CLEVELAND COUNTY, Okla. -The Cleveland County sheriff is taking shots at the president, saying his morally wrong "minions" are attacking our personal freedoms.
As a result, he's making an easier path to apply for a concealed carry gun license.
Some people are really upset, but it's not that they disagree people have the right to carry guns.
They said, as an elected official, the sheriff should respect the president no matter what their differences.
Others we spoke to said it's freedom of speech.
A letter from the sheriff starts out, "with the recent and continuing attempts by the current leader of our government and his iniquitous minions to further attack our constitution and our personal freedoms, I am making changes to our procedures for persons seeking to obtain Self Defense Act applications."
"I don't care what your opinion is of the president, but the terminology 'iniquitous minions' - I mean, that's unprofessional," said Amy Vandewalker, a Cleveland County resident.
"I don't really have any problem with this," said Sarah Harris, another Cleveland County resident.
"You don't have to agree with him, but you have to respect him," said Ted Lewis, an avid gun supporter and Cleveland County resident. "He is the president of our United States."
Basically, the sheriff is saying he's opening up the Cleveland County jail to allow a more user friendly way to apply for a concealed carry license.
"I agree with most of what he says here," said Evan Bray, a Cleveland County resident. "If you make it easier to train and know how to use and be prepared to handle a weapon, that's great."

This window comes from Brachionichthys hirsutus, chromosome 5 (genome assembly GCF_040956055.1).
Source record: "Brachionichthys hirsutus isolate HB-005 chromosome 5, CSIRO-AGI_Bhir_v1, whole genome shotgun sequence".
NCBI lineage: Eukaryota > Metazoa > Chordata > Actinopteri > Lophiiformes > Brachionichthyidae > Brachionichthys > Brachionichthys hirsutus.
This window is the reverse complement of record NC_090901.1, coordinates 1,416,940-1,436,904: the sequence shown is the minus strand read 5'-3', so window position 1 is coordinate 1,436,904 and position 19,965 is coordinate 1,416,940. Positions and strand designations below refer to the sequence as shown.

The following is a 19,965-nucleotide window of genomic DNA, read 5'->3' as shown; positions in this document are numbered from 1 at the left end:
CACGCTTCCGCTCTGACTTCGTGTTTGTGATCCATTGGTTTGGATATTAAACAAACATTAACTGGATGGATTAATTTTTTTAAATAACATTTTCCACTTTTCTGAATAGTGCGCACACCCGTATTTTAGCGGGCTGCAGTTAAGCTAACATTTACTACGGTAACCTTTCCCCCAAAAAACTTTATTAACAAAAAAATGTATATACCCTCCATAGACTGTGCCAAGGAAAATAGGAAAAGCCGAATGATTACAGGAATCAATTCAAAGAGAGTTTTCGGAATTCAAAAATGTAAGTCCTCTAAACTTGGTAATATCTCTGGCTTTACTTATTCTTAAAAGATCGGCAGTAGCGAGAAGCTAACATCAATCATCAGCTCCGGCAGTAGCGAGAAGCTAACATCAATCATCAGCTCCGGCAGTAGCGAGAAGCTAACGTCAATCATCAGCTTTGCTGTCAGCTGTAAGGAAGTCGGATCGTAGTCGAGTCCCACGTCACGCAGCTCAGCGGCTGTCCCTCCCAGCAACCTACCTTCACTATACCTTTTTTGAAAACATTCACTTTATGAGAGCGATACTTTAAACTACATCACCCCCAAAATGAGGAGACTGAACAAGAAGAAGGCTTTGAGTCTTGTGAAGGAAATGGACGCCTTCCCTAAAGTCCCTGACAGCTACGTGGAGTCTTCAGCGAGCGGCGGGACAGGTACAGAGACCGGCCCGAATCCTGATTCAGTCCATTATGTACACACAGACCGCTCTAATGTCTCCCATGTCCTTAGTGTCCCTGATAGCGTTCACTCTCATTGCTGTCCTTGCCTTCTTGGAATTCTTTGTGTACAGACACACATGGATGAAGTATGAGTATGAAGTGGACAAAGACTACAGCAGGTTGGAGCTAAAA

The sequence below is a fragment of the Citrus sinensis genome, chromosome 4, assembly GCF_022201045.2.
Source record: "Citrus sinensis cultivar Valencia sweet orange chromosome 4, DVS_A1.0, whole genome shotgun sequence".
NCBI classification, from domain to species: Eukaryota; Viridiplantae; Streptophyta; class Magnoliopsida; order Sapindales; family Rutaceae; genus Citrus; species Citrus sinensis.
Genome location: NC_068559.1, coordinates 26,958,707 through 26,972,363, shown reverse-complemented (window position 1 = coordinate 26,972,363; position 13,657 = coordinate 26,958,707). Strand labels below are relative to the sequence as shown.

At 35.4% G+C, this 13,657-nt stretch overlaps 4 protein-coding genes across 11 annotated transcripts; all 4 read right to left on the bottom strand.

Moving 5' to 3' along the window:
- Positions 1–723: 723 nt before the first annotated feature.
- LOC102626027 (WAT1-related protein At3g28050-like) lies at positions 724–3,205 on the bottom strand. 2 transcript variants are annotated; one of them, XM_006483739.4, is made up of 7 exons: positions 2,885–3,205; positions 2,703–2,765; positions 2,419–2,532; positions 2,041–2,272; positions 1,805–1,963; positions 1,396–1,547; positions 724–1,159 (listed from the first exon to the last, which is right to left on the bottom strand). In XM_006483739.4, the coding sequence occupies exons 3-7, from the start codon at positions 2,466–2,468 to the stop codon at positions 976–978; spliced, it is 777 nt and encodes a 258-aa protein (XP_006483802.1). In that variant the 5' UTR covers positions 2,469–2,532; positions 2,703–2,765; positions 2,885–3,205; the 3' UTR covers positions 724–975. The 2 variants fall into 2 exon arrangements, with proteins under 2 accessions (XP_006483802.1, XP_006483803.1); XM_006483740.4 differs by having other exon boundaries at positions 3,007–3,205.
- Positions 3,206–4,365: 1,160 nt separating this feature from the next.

"It's better to have it and not need it than to need it and not have it," Lewis said.
But, the real problem people see is how he wrote the letter, crediting an expected rise in licenses to "the disgusting and vile actions by our current president."
"He can have his opinion, yes, but to shout out his opinion in this - I mean, it's just cheap. It's cheap words," Vandewalker said. "I don't like it."
We wanted to speak directly with Sheriff Lester about his uses of the words "vile and disgusting," referring to the president of the U.S.
We requested an interview through his spokeswoman and even the undersheriff.
We were told our request would be passed along, but we never heard back.
"I think that's just more of the, I don't know, fear mongering, right-wing rhetoric that's being used in a lot of the red states, which we are clearly one of those," Bray said.
Some, still, are siding with their sheriff.
"Everybody has the right to speak their mind, and we have freedom of speech," Harris said. "So, if you want to say what you want to say, go for it."
The new changes to the application location will take effect on Wednesday, February 3rd.